Updated for 2017!
Most people familiar with the success of Walt Disney will recognize one of his most famous quotes, “I only hope that we never lose sight of one thing – that it was all started with a mouse.” Let’s take a Cheapskate Princess look at the history of Mickey and see how he has become a symbol of financial independence and success over 100 years after Walt Disney was born.
Mickey Mouse is a cartoon character developed in 1928 by Walt Disney and Ub Iwerks at the Walt Disney Studio. Mickey usually appears in red shorts, white gloves, and yellow shoes. He has become one of the most recognizable cartoon characters ever created.
Mickey debuted in November 1928 in the cartoon Steamboat Willie after he appeared in a test screening earlier that year. He went on to appear in over 130 films including some of the most well-known titles like The Band Concert, Brave Little Tailor, and Fantasia. Nine Mickey Mouse cartoons were nominated for the Academy Award for Best Animated Short Film, with the film Lend A Paw winning the award in 1942. Mickey Mouse became the first cartoon character to have a star on the Hollywood Walk of Fame in 1978.
Beginning in 1930, Mickey was featured as a comic strip character. His self-titled newspaper strip, which ran for 45 years, was drawn primarily by Floyd Gottfredson. Mickey appeared in comic books, and he had a television series from 1955 to 1996 called The Mickey Mouse Club. He now appears in video games, tons of merchandising, and you can meet him “in person” at the Disney theme parks.
Walt Disney said of his most popular character, “Mickey Mouse is, to me, a symbol of independence. He was a means to an end. He popped out of my mind onto a drawing twenty years ago on a train ride to Manhattan to Hollywood at a time when business fortunes of my brother Roy and myself were at lowest ebb and disaster seemed right around the corner. Born of necessity, the little fellow literally freed us of immediate worry. He provided the means for expanding our organization to its present dimensions and for extending the medium of cartoon animation toward new entertainment levels.”
So in 1930, Mickey turned out to be a symbol of independence for Walt Disney, his family, and the people who worked both with and for him. And today, visiting “the House of Mouse,” “the House that Mickey Built,” in sunny Orlando is easily now a sign of independence and financial success for thousands of people world-wide every year.
Think about the people who can afford Disney vacations. While many have saved for months, some saving for years, to make it to Disney, just taking a vacation in Orlando is a symbol of financial independence. You have made it to the place many people only dream of visiting, and that’s a real accomplishment given the cost. Taking a Disney vacation is a sign that you are financially successful, even if you have to pay off part of that vacation on your Disney Visa when you return from vacation. You went to Disney; you’ve made it. You are successful.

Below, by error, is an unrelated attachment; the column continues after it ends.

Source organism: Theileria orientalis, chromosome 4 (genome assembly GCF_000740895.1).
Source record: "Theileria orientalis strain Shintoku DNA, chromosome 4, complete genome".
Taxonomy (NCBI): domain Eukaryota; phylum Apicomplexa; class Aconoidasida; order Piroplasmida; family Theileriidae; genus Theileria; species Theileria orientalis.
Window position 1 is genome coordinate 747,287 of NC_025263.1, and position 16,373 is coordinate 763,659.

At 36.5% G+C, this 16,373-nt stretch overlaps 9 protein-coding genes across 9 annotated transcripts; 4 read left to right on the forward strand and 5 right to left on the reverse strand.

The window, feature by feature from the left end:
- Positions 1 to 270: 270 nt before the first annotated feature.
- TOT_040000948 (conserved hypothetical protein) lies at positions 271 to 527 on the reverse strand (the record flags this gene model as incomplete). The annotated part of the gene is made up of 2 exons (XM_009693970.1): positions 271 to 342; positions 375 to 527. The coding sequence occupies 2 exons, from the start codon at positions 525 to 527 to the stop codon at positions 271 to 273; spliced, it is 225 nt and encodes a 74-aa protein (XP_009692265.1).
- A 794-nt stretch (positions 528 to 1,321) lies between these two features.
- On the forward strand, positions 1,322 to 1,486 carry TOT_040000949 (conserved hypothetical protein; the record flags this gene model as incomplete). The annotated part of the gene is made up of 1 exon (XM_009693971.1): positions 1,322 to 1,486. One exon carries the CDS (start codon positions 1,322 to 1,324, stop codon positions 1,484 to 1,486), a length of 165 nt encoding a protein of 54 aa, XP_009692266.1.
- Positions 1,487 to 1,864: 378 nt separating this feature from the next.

For many American families, a trip to Walt Disney World has become known as “a childhood rite of passage.” That rite of passage comes with a pretty steep price, and it seems to get more expensive every year. The face of that passage? Mickey Mouse, of course. You’ll probably see his face when you look at your Disney Visa card.
What’s the problem with “making it” to Orlando? Well, you’ll want to go back…
Keep reading Cheapskate Princess, because we want to help you get there without spending a fortune. You’ll need to buy a t-shirt while you’re there, because your shirt – along with the selfie you post on the Internet of you wearing it- is the physical symbol of your success, like a trophy…
Thanks for stopping by, and we’ll see you, standing independently in line for Space Mountain. If you’ve ever checked your credit card balance on your cell phone in line at a Disney theme park, you just might be a Cheapskate Princess!
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Amanda Major is the creator of cheapskateprincess.com. She remembers her first visit to Magic Kingdom like it was yesterday, because she had a ham sandwich tucked in her shorts pocket. The whole family snuck in their lunch; you can’t make that kinda stuff up. 40 years worth of trips to Orlando later, she is still trying to save money on vacations.
Amanda is a Disney Vacation Club Member and Annual Pass holder. Her amazing husband, band director Carl Major, plus three teen children and two dogs keep her busy. Amanda teaches Leadership to high school seniors in the almost-coastal town of Foley, Alabama. Read about her cheapskating local vacations with this link. When she’s not writing, she’s reading, walking somewhere, or paddling a kayak. Life is indeed a blast.
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